Extracting Email Addresses

So email can be a pretty seamless tool for most of us to communicate with others; sitting at a computer, it’s easy to create a message, send it, and when received, to read. That’s not even worth saying.

And I’m not here to make a commentary on how inefficient email can be in the workplace when there are better productivity tools (that’s another blog post).

We recently received a lot of emails and at work we respond to each one. In this case, the emails were not unique. An email campaign had been mounted and many of the emails were the same; when there were variations, they’d come from the same source. In the body of each email was the originator’s email address.

My job was to hand harvest these emails and make a list so that we could send to each constituent a response that acknowledged receipt and talked about next actions. However, as I began this work, I noticed there were quite a few emails. Over 500.

Recognizing Email Addresses

The first step toward automating this process is to get your computer to recognize an email address. Such a search can be done using Regular Expressions. I am not a whiz at these and I really need to spend a weekend to study them more; all I knew going into this was that they were powerful and I am sure someone had needed to do this same type of search before.

I use a Mac, which runs on UNIX, and comes built in with text processing tools. One such tool is called grep, short for global regular expression print, and it allows you to search using a regular expression in a file. The following command, flags, and the regex worked for me:

grep -E -o "\b[A-Za-z0-9._%+-]+@[A-Za-z0-9.-]+.[A-Za-z]{2,6}\b"

This is the first part. I also need to pass it a file to search, and that required a little more preparation.

Preparing the Emails to be Searched

We use Gmail, through the web browser. Which is not helpful, as far as I know, for doing any type of regex searches. The UNIX mailbox format (.mbox) is a text file and can be searched. While there are guides online for exporting your entire Gmail account to a single .mbox file, what I needed were just a subset of the received emails.

  1. First, you’ll want to apply a label to the emails in question. This allows you to sequester them. I would choose a unique label for your extraction process. You can use the checkboxes in Gmail to check all the emails then use the tools at the top to apply the same label to all those emails.
  2. For me, I next selected all the messages in that label group (check the box at the top of the page after selecting the label on the sidebar, and choose the option to select all the messages with that label). I forwarded those emails to my personal email account. Why? Because on my Mac, I use Apple Mail. And within Mail, you can go to Mailbox > Create New Mailbox.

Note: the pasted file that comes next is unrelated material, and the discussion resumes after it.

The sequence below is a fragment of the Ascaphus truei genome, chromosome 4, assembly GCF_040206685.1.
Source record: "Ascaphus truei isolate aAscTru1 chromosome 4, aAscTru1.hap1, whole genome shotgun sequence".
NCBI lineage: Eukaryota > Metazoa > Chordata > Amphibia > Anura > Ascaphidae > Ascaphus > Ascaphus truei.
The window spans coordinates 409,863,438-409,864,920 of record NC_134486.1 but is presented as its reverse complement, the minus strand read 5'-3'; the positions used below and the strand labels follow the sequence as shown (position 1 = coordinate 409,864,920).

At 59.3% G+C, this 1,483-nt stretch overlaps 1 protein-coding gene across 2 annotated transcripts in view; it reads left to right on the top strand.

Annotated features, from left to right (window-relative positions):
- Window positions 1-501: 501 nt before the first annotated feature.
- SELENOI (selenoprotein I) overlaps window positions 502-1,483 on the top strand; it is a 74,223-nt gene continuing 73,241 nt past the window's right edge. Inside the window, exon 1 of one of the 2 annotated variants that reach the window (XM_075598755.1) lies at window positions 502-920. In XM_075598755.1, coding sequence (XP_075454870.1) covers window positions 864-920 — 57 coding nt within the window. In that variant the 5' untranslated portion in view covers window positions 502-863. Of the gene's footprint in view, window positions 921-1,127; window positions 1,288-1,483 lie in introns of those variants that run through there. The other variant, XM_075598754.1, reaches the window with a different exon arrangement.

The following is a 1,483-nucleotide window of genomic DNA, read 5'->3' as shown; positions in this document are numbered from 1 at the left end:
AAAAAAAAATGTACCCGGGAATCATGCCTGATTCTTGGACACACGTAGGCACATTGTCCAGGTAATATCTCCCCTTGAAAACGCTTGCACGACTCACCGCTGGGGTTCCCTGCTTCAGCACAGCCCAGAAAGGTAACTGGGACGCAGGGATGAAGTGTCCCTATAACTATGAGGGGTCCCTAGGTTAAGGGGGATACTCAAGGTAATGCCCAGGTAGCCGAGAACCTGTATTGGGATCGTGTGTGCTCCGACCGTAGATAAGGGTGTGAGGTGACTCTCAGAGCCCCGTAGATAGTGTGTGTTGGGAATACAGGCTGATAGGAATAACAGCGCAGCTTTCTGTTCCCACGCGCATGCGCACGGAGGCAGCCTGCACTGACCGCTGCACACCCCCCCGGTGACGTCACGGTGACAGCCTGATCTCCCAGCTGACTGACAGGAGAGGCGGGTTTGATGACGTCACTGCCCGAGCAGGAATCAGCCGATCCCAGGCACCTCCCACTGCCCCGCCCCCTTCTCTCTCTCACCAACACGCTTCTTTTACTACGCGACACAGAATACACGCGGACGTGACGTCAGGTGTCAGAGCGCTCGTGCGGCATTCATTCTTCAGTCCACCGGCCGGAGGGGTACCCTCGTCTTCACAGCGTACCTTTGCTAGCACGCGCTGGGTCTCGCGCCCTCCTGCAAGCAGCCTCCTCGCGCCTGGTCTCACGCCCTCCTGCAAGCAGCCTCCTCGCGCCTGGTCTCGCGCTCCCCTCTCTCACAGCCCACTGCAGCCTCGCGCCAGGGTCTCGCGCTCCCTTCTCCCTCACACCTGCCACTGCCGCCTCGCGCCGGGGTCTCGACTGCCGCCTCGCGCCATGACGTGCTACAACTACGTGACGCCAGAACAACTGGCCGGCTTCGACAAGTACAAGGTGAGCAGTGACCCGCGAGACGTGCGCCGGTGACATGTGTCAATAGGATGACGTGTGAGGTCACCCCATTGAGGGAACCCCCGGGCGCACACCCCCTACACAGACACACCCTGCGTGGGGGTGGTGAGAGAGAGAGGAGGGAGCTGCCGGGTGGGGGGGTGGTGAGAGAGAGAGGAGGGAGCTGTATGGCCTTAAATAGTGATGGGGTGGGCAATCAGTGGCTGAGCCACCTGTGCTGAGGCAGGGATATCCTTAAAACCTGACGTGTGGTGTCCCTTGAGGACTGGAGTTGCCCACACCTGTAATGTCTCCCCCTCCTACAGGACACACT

3. Once the email came in from Google, I dragged the email with all the attached messages into the new Mailbox. Then I Command-clicked on that mailbox in Mail’s sidebar and exported the mailbox. Now I had an .mbox folder.
  4. Inside the folder I now had a single file with all the emails. Including those precious email accounts.
  5. After pasting the grep command into the Terminal, put a space after the ” and then drag over the file from the Finder into the Terminal window. The path to this file magically appears.

Finishing the Task

Once you have the emails and you’re back in the Terminal, we’re almost done. I do not want to see the email addresses on the screen, I want them in a file. To do that, we have to tell the grep command where to put the output. I also want to add some extra tasks before it does so.

| sort | uniq -i > addresses.txt

So put a space before that pipe symbol. The pipe is like a formatting engine. Sort alphabetizes the data and uniq gets rid of duplicates. The -i is a flag for uniq. The > symbol allows you to output everything to a file, and I called the file addresses.txt. So my entire command looked something like this:

grep -E -o "\b[A-Za-z0-9._%+-]+@[A-Za-z0-9.-]+.[A-Za-z]{2,6}\b" /Users/jhendron/Desktop/messages.mbox/mbox | sort | uniq -i > addresses6.txt

The resulting file had more than what I needed to use, but by sorting the list, it made quick work of tidying up the list before I could pass it on to be used to compose responses.

I hope this might be of use to anyone trying to respond to a lot of emails at once using a common response.